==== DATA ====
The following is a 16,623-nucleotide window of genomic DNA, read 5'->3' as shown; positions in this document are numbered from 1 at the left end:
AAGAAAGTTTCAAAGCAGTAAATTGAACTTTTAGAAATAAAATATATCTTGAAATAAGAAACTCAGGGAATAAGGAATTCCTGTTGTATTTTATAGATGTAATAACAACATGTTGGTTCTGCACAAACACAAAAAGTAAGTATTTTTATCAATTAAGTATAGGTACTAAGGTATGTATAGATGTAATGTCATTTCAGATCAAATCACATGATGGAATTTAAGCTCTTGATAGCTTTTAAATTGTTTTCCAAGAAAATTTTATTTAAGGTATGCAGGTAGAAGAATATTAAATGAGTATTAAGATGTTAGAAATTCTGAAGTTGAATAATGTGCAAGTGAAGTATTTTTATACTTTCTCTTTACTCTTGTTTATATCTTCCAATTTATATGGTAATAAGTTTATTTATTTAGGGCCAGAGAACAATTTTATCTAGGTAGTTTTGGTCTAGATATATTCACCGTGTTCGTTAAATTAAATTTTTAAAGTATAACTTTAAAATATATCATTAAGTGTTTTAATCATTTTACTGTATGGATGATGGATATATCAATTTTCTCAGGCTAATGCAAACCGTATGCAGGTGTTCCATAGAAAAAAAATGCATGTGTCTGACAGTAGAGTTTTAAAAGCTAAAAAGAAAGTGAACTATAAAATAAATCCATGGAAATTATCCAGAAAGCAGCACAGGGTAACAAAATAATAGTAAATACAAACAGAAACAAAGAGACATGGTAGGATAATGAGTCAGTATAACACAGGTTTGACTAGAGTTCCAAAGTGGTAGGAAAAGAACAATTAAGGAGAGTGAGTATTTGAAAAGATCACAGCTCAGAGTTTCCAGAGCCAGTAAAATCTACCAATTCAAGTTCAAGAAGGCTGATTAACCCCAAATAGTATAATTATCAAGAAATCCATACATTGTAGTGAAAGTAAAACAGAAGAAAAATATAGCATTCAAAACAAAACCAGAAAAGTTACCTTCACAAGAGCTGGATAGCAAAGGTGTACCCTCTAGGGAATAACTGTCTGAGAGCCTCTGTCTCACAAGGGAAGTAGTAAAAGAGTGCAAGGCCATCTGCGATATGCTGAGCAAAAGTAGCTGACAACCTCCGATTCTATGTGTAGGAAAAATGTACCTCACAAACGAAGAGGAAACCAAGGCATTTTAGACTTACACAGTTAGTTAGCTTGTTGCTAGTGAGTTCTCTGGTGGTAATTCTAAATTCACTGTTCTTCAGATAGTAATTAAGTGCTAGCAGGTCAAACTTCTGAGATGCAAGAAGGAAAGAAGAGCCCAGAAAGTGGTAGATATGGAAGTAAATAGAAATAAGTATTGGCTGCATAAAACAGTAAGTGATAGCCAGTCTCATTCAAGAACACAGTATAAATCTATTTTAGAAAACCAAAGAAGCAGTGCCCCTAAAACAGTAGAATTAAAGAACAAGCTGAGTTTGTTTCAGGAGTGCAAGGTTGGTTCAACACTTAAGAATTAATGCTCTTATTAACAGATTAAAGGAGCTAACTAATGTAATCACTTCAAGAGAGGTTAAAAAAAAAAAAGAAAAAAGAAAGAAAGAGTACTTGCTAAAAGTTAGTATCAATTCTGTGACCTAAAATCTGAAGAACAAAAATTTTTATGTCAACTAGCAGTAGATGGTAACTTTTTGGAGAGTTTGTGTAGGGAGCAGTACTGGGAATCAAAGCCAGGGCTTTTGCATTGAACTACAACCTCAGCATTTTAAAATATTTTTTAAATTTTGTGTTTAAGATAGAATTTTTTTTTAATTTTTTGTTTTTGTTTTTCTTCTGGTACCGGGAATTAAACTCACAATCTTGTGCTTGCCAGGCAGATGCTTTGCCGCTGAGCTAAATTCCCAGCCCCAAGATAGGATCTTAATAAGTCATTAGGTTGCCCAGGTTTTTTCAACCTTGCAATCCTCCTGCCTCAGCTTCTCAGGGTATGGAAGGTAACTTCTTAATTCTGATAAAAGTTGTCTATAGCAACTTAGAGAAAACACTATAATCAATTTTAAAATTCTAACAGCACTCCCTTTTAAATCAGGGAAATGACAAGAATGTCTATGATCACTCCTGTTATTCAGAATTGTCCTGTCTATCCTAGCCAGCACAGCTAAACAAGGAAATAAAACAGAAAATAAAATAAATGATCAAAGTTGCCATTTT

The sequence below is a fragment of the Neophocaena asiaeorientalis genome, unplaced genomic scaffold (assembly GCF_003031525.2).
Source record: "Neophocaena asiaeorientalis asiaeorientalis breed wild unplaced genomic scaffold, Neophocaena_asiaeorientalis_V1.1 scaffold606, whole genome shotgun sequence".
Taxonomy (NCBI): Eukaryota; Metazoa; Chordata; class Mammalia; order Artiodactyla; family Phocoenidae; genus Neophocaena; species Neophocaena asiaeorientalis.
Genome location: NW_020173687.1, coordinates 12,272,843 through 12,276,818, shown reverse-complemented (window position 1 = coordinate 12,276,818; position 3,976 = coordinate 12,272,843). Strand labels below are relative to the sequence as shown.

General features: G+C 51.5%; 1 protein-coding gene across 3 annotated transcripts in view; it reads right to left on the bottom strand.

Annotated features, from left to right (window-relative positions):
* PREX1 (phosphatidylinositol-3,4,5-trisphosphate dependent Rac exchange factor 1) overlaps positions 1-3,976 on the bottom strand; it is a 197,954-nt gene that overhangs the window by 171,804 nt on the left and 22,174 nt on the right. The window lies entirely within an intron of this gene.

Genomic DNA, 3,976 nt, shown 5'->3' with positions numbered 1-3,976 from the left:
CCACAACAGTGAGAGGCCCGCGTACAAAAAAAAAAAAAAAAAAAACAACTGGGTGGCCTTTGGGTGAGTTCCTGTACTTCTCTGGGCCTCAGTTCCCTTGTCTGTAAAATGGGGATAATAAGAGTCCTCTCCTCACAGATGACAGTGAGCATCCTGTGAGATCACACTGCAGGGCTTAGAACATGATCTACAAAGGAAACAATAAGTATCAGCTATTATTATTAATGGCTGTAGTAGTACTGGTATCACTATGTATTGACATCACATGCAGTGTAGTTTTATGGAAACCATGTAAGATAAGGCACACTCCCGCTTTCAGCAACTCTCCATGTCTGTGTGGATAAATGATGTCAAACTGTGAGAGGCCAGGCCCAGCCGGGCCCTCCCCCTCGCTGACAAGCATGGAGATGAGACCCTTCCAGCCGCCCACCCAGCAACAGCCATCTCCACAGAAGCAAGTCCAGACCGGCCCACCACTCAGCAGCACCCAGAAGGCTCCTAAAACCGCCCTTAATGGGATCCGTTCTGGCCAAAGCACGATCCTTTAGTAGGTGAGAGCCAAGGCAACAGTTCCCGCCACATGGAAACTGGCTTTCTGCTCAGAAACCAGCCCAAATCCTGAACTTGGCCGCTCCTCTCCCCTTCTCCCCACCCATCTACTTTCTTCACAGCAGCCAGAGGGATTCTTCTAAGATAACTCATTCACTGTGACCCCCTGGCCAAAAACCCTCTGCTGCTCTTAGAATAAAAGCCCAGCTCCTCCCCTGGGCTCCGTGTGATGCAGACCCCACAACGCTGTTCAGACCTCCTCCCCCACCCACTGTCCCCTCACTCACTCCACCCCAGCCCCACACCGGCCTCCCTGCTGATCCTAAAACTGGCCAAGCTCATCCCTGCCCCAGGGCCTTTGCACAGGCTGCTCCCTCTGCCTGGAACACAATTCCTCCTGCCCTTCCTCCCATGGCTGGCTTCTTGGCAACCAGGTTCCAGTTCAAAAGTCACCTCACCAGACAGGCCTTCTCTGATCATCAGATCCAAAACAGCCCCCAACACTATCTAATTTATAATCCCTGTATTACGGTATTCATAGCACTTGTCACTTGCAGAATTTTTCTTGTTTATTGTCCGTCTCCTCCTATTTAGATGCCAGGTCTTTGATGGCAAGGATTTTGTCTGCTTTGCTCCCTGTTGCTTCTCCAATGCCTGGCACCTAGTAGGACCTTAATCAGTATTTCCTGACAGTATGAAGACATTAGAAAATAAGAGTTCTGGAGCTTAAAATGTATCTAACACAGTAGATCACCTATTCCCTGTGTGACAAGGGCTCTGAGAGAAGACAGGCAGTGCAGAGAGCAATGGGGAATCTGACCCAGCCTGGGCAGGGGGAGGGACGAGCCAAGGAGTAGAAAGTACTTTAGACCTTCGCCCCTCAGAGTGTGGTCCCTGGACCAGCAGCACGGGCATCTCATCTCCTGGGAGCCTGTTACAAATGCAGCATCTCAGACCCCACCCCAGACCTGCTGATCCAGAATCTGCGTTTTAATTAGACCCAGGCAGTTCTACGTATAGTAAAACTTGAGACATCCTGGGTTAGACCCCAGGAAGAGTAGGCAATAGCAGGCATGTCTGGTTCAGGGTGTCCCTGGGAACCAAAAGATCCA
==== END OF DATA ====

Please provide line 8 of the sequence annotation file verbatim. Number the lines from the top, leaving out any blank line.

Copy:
Annotated features, from left to right (window-relative positions):